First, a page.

Rohingya Women Are Among The Most Vulnerable People Worldwide

Myanmar is a Buddhist-majority nation, and the state regards the Rohingya Muslim community as "illegal immigrants" from Bangladesh undeserving of citizenship because of their historical Bengali origins — despite the fact that they've been living in Myanmar since well before the 1940s. (A minority of Rohingya people are Buddhist.) This is far from the first time that they've been forced to flee, either: Tensions between Rohingya people and other Burmese have flared since the 1970s. The conditions of deprivation and human rights violation in which the Rohingya have been living are extensive. Speaking to Al-Jazeera, an anonymous Rohingya man laid out the many ways in which living as a persecuted minority has affected his life. "My movement, education, access to healthcare and career have been heavily restricted because of my ethnicity," he said. "I'm banned from working in the government, denied the right to pursue higher education, barred from visiting the capital, Yangon, and even stopped from leaving northern Rakhine State." But for Rohingya women in particular, the situation is dire because of the twin issues of severe state discrimination and vulnerability to sexual violence.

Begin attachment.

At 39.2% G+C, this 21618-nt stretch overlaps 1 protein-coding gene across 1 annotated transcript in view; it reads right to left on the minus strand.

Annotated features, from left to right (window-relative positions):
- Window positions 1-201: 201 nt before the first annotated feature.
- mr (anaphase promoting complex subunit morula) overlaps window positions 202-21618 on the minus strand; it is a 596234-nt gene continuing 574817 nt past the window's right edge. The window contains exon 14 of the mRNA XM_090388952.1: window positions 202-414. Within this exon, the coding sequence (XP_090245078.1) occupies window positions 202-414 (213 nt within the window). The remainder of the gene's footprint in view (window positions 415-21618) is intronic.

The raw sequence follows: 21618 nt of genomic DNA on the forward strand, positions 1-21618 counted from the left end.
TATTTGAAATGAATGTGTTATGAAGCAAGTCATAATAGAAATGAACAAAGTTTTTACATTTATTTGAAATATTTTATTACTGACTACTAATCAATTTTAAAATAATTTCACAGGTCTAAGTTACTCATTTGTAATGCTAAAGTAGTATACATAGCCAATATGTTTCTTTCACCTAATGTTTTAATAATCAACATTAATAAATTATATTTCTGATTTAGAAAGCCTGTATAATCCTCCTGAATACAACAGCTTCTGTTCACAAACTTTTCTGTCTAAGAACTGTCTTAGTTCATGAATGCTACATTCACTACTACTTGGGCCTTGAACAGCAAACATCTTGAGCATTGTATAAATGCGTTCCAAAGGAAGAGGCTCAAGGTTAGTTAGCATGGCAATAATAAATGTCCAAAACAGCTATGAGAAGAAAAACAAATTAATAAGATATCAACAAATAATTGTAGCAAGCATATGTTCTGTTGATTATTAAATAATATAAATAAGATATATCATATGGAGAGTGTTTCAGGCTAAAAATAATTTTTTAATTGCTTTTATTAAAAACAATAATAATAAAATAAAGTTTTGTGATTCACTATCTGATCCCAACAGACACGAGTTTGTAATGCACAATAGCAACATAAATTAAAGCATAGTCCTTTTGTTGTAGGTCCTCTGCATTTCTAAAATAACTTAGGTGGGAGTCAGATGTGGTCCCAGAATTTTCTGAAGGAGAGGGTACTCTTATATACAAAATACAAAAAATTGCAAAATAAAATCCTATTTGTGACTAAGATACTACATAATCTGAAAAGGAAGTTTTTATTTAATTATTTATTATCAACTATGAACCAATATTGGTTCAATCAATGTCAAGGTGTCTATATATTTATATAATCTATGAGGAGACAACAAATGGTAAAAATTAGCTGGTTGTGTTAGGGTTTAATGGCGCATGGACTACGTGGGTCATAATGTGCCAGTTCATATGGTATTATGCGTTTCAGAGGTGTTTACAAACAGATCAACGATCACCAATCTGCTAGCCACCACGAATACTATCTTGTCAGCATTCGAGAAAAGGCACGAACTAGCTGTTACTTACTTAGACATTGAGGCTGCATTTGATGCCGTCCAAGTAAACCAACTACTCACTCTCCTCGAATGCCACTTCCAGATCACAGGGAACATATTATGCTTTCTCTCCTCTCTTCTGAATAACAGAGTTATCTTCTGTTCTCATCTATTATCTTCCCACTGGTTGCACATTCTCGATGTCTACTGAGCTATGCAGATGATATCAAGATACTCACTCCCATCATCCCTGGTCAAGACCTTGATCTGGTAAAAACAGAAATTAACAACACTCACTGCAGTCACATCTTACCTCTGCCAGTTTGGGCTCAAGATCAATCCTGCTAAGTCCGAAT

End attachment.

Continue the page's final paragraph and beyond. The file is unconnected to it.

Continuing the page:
"Rohingya women face different layers of discrimination and marginalization," wrote Rohingya human rights activist Wai Wai Nu in the Equal Rights Review in 2016. "Not only does the government not intervene to protect Rohingya women, much of the sexual violence comes from the security forces themselves." She also pointed out that Rohingya women are subject to huge personal control by the state, from their marriages to their childbearing. "If a Rohingya woman wants to get married," Wai Wai explained, "she has to get permission from the town administrators. If a Rohingya woman has more than two children, she may have to pay a fine or go to prison and the children may not be included in the family registration list." Rohingya women face everyday discrimination that becomes an escalating crisis in times of conflict.